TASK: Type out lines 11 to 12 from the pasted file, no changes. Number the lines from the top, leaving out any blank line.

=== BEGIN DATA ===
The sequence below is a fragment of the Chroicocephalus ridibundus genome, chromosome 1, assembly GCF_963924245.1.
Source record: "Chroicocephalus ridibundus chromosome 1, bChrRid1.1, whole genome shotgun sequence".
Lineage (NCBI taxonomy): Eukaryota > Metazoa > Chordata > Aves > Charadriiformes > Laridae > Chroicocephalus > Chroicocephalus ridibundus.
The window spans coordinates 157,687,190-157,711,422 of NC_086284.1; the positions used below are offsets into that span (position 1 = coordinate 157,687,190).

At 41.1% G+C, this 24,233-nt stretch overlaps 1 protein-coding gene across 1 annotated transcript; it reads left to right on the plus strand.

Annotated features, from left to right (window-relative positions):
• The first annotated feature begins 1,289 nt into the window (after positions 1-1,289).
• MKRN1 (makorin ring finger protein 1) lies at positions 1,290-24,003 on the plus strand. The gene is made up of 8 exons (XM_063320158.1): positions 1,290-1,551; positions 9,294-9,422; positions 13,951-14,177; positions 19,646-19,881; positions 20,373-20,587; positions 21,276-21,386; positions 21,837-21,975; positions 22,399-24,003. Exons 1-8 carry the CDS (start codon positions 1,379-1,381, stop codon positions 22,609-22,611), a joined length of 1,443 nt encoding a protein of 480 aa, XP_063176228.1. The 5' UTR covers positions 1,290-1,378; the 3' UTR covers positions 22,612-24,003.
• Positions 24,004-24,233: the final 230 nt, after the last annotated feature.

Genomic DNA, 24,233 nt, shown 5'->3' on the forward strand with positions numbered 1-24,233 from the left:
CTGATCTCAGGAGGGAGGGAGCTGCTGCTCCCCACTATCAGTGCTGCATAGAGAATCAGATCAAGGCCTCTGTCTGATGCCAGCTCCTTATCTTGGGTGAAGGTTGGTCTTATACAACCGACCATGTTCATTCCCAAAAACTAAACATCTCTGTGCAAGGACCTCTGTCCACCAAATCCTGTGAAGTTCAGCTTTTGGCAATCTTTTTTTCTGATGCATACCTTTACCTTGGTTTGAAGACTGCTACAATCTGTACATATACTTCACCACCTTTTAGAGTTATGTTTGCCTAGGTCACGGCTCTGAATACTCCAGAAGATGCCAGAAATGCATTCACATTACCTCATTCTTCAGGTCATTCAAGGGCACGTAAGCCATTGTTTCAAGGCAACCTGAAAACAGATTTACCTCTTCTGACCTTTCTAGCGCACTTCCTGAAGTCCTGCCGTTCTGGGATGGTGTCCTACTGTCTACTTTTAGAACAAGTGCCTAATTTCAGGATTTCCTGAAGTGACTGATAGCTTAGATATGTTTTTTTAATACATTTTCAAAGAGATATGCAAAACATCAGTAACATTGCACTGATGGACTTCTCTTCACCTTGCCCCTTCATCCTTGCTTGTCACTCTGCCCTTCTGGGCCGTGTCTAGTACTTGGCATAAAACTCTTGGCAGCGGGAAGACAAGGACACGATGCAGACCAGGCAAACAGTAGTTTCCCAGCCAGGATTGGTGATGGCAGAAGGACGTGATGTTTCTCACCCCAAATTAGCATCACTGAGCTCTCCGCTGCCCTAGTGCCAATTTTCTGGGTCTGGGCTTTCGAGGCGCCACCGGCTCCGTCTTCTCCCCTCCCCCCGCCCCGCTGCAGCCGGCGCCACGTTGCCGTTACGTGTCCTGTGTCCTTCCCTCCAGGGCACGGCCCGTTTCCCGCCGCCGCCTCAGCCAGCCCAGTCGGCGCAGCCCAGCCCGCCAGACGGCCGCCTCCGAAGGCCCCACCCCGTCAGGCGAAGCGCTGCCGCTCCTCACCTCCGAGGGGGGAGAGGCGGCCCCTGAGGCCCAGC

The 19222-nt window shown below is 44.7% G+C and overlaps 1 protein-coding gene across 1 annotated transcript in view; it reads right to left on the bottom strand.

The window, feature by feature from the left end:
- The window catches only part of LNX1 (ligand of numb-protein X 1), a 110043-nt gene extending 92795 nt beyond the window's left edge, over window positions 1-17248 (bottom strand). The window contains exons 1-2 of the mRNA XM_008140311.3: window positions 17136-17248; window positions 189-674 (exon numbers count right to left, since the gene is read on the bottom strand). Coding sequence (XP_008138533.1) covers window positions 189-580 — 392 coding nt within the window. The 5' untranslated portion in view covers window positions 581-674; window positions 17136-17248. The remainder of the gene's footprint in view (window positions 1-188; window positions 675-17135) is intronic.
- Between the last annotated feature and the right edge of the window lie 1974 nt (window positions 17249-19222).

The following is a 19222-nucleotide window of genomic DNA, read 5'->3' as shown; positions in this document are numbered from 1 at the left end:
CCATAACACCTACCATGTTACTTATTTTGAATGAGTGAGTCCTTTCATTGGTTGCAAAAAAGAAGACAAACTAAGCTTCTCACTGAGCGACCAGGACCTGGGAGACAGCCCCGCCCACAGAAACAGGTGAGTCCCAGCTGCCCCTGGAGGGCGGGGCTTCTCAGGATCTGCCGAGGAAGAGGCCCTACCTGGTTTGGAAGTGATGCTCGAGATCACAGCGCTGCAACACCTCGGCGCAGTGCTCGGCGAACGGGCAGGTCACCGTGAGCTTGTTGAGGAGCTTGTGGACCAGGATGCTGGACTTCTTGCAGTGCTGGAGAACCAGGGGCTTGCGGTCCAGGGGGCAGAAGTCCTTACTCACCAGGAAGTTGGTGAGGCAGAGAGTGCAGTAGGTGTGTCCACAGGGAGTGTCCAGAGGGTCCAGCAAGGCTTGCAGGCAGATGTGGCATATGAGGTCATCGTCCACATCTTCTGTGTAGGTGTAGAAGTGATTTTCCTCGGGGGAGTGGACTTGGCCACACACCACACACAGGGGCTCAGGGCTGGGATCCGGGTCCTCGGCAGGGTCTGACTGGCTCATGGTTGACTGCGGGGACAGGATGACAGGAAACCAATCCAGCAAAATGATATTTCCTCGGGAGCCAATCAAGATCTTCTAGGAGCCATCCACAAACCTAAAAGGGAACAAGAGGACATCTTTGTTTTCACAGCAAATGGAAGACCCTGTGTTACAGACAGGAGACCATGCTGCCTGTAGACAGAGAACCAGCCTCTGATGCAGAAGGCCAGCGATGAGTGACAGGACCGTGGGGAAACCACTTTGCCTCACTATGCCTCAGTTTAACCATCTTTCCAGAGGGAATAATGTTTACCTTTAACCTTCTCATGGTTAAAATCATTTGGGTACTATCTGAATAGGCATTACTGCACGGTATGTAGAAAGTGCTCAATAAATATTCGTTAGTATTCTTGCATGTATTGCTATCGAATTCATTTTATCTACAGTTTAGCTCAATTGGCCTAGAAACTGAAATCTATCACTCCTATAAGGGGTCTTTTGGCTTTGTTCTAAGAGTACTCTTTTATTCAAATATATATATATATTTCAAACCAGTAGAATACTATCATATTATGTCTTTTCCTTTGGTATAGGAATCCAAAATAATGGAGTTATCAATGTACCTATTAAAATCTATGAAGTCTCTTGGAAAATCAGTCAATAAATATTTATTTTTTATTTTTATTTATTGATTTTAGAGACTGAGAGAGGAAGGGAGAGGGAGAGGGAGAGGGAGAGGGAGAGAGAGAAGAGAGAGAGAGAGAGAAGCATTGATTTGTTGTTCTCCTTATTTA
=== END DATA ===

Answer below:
CTGATCTCAGGAGGGAGGGAGCTGCTGCTCCCCACTATCAGTGCTGCATAGAGAATCAGATCAAGGCCTCTGTCTGATGCCAGCTCCTTATCTTGGGTGAAGGTTGGTCTTATACAACCGACCATGTTCATTCCCAAAAACTAAACATCTCTGTGCAAGGACCTCTGTCCACCAAATCCTGTGAAGTTCAGCTTTTGGCAATCTTTTTTTCTGATGCATACCTTTACCTTGGTTTGAAGACTGCTACAATCTGTACATATACTTCACCACCTTTTAGAGTTATGTTTGCCTAGGTCACGGCTCTGAATACTCCAGAAGATGCCAGAAATGCATTCACATTACCTCATTCTTCAGGTCATTCAAGGGCACGTAAGCCATTGTTTCAAGGCAACCTGAAAACAGATTTACCTCTTCTGACCTTTCTAGCGCACTTCCTGAAGTCCTGCCGTTCTGGGATGGTGTCCTACTGTCTACTTTTAGAACAAGTGCCTAATTTCAGGATTTCCTGAAGTGACTGATAGCTTAGATATGTTTTTTTAATACATTTTCAAAGAGATATGCAAAACATCAGTAACATTGCACTGATGGACTTCTCTTCACCTTGCCCCTTCATCCTTGCTTGTCACTCTGCCCTTCTGGGCCGTGTCTAGTACTTGGCATAAAACTCTTGGCAGCGGGAAGACAAGGACACGATGCAGACCAGGCAAACAGTAGTTTCCCAGCCAGGATTGGTGATGGCAGAAGGACGTGATGTTTCTCACCCCAAATTAGCATCACTGAGCTCTCCGCTGCCCTAGTGCCAATTTTCTGGGTCTGGGCTTTCGAGGCGCCACCGGCTCCGTCTTCTCCCCTCCCCCCGCCCCGCTGCAGCCGGCGCCACGTTGCCGTTACGTGTCCTGTGTCCTTCCCTCCAGGGCACGGCCCGTTTCCCGCCGCCGCCTCAGCCAGCCCAGTCGGCGCAGCCCAGCCCGCCAGACGGCCGCCTCCGAAGGCCCCACCCCGTCAGGCGAAGCGCTGCCGCTCCTCACCTCCGAGGGGGGAGAGGCGGCCCCTGAGGCCCAGC

The 19222-nt window shown below is 44.7% G+C and overlaps 1 protein-coding gene across 1 annotated transcript in view; it reads right to left on the bottom strand.